Display And Monitor Info On Nearby Wireless Networks

WifiInfoView is a simple free utility that scans for nearby wireless networks and displays extensive information about them. It’s another quality free program from popular developer Nir Sofer and, as usual, it is portable and stable.

WifiInfoView works on Windows Vista, Windows 7, Windows 8 and Server 2008. XP is not supported – XP users can use WirelessNetView which I have reviewed before.

The program is tiny and doesn’t need to be installed – in order to start using it, simply download and run. For every wireless network that is found, the main information displayed is:

– Network Name (SSID)
– MAC address
– PHY Type (wireless G or N)
– RSSI – signal strength (Received Signal Strength Indication)
– Signal Quality
– Frequency
– Channel number
– Maximum speed
– Company name
– Router model (where available)
– Router name (where available)

To Use WifiInfoView – download the program from Nirsoft at the bottom of the page here – it’s a portable program within a zip file format.

  • Unzip (extract) the zip file and run the WifiInfoView.exe file to open the program.
  • The program automatically scans for nearby wireless networks and displays a list of them as shown below:

wifiinfoview

Anyone used to NirSoft utilities will be familiar with the layout and find their way around easily. As is common, you can select one or more entries in the list and copy/paste them or export them into a txt/csv/tab-delimited/html/xml file by using the File \ Save Selected Items menu bar option (Ctrl+S hotkey) or by selecting the floppy disk icon.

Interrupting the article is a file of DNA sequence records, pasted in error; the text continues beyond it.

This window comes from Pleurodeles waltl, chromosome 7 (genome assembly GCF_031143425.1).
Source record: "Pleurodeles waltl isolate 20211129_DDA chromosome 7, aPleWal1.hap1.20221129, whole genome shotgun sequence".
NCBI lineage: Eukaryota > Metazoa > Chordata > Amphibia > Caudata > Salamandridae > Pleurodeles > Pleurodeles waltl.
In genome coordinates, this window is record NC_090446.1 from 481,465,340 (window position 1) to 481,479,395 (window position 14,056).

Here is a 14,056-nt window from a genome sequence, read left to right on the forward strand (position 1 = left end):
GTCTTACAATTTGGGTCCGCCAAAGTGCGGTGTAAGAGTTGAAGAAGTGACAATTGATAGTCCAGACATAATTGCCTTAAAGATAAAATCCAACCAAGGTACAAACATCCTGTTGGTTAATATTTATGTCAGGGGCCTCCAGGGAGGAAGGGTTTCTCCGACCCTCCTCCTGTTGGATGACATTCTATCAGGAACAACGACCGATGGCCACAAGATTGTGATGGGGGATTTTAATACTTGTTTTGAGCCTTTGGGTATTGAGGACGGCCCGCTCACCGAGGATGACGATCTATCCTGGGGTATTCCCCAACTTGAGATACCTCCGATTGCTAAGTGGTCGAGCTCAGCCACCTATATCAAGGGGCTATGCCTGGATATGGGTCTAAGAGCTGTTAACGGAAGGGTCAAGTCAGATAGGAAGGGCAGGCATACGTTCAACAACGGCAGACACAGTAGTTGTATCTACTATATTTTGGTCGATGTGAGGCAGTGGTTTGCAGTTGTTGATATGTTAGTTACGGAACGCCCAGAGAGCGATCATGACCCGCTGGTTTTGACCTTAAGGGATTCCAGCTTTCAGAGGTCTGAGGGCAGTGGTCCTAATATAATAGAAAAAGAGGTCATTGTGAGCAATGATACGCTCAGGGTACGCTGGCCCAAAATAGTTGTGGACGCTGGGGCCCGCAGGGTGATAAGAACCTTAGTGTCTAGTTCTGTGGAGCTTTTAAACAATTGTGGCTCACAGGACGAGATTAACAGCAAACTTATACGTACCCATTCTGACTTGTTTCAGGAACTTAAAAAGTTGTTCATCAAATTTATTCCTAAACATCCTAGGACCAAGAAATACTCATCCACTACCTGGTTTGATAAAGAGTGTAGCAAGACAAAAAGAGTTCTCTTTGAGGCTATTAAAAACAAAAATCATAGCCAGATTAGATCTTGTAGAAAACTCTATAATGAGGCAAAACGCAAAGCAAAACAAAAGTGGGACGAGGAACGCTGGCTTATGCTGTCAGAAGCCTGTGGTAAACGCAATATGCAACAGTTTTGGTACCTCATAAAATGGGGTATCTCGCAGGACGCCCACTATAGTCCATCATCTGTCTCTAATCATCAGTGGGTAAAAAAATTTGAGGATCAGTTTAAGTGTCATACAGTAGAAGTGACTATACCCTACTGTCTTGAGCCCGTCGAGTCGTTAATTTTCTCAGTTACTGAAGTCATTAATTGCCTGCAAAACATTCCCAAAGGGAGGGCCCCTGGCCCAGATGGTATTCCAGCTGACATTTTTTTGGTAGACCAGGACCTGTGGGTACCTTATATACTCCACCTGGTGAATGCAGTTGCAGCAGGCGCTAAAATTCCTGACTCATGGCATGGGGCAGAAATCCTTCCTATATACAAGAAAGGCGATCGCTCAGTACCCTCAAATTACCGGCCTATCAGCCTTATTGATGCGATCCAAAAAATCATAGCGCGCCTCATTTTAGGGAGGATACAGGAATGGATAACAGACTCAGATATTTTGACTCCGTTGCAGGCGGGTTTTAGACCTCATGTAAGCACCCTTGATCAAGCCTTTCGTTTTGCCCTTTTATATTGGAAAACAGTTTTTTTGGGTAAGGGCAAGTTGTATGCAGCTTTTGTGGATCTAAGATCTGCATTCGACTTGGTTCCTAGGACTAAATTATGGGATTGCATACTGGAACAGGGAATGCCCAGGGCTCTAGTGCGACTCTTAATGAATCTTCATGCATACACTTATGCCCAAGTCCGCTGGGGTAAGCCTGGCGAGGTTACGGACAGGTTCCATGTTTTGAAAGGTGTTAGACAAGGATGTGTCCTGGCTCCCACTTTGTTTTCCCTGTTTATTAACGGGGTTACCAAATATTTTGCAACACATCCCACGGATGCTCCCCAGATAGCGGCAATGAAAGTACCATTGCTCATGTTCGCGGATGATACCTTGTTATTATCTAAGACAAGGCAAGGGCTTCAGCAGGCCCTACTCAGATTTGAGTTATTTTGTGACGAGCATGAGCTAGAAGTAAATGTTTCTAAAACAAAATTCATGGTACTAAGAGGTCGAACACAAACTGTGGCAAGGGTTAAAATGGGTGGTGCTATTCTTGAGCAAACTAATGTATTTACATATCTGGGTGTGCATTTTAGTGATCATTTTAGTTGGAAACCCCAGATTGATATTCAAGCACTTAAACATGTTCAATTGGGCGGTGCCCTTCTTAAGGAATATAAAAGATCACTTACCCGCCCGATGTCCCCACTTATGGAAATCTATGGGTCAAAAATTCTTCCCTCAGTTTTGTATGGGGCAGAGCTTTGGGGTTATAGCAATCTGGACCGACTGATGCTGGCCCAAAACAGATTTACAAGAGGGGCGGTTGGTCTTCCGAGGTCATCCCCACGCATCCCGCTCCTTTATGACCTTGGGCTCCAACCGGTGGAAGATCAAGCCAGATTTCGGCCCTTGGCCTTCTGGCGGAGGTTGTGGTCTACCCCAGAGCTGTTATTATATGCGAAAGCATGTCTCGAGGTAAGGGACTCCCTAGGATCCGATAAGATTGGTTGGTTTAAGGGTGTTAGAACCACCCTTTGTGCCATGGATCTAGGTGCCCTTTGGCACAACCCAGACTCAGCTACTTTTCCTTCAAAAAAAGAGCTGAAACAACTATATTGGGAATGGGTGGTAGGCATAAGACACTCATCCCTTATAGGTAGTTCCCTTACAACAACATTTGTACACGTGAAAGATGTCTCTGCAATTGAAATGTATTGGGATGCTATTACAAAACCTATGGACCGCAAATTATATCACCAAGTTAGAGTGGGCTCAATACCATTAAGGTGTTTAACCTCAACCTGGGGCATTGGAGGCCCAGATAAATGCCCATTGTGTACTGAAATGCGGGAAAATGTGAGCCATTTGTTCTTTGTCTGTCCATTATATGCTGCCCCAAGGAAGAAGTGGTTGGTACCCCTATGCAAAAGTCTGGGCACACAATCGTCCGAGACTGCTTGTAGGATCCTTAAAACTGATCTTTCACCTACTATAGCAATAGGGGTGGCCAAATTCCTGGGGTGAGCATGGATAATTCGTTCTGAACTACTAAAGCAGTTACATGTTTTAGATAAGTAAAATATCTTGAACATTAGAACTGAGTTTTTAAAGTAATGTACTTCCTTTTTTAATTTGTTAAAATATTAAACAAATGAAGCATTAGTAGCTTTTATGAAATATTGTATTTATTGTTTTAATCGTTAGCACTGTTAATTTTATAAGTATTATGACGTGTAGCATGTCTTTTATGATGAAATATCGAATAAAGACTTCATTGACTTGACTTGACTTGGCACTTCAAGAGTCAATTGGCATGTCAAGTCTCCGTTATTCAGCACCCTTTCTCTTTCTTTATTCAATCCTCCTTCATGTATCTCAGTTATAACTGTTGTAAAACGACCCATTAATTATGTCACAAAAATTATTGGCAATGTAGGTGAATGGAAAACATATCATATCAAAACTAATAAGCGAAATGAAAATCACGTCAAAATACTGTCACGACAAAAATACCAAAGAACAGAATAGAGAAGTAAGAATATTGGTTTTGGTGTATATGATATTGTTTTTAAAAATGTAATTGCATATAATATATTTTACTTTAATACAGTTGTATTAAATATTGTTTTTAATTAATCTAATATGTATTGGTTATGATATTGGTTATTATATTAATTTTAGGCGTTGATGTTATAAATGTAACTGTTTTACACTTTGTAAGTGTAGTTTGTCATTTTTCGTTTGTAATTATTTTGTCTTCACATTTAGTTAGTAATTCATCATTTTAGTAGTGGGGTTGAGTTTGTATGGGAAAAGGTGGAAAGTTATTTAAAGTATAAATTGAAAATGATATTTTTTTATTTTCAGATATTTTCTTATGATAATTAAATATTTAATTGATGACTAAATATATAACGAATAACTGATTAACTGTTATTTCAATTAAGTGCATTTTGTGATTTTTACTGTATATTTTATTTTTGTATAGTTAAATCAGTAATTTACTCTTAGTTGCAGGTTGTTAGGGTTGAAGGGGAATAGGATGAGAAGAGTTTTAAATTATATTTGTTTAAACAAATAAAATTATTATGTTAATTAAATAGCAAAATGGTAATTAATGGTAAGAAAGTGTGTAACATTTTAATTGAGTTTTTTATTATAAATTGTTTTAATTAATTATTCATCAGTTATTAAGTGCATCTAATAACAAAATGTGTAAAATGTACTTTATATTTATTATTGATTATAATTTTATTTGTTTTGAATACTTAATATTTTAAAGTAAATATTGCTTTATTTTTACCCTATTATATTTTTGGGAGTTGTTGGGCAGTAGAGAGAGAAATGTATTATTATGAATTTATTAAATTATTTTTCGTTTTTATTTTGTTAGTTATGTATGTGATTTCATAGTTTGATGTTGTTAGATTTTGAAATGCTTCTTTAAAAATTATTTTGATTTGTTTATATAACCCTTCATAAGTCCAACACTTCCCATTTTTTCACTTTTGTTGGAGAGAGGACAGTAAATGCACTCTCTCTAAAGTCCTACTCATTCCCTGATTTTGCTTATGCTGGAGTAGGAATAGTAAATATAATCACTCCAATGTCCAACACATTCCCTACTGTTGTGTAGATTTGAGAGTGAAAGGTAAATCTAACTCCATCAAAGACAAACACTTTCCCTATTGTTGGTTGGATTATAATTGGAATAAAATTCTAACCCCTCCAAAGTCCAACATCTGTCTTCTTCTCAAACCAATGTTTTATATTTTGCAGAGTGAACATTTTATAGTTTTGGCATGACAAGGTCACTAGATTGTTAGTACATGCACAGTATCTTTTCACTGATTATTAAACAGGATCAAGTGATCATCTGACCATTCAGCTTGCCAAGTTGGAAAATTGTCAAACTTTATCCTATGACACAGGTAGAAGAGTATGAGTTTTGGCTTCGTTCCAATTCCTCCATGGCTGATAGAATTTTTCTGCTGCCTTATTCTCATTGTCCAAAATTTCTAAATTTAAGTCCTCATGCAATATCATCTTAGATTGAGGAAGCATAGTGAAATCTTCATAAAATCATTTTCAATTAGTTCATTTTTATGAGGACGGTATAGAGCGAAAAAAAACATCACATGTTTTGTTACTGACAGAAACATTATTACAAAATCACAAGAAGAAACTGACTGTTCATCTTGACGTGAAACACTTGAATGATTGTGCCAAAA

Tips On Interpreting Data

RSSI – this is signal strength measured in decibels as a negative value. The closer to zero, the better the signal. E.g. a value of -40 is very good (equivalent to 5 ‘bars’ in Windows wifi strength indicator) whereas a value of -86 is very poor (equivalent to 1 bar or less in Windows).

Signal Quality – related to, but not the same as, RSSI. Measured as a value between 0 and 100 – the higher the value, the better the quality.

Column width – to reduce the scrolling required, you can adjust the column widths by dragging the column dividers to make them smaller.

Options – Select Options from the menubar if you wish to change any of the following:

Update Rate – WifiInfoView updates the list of wireless networks automatically – this option lets you change the update rate from very high through to low.

Summary Mode – There are 4 summary modes to choose from – these show a summary of the wireless networks grouped by Channel, Company, PHY type or Max speed. In Summary mode, WifiInfoView only displays the number of networks and the average/minimum/maximum of the signal quality for the summary group.

Conclusion

WifiInfoView is a quick and portable way to display and monitor (or save/print) the most important information about nearby wireless networks.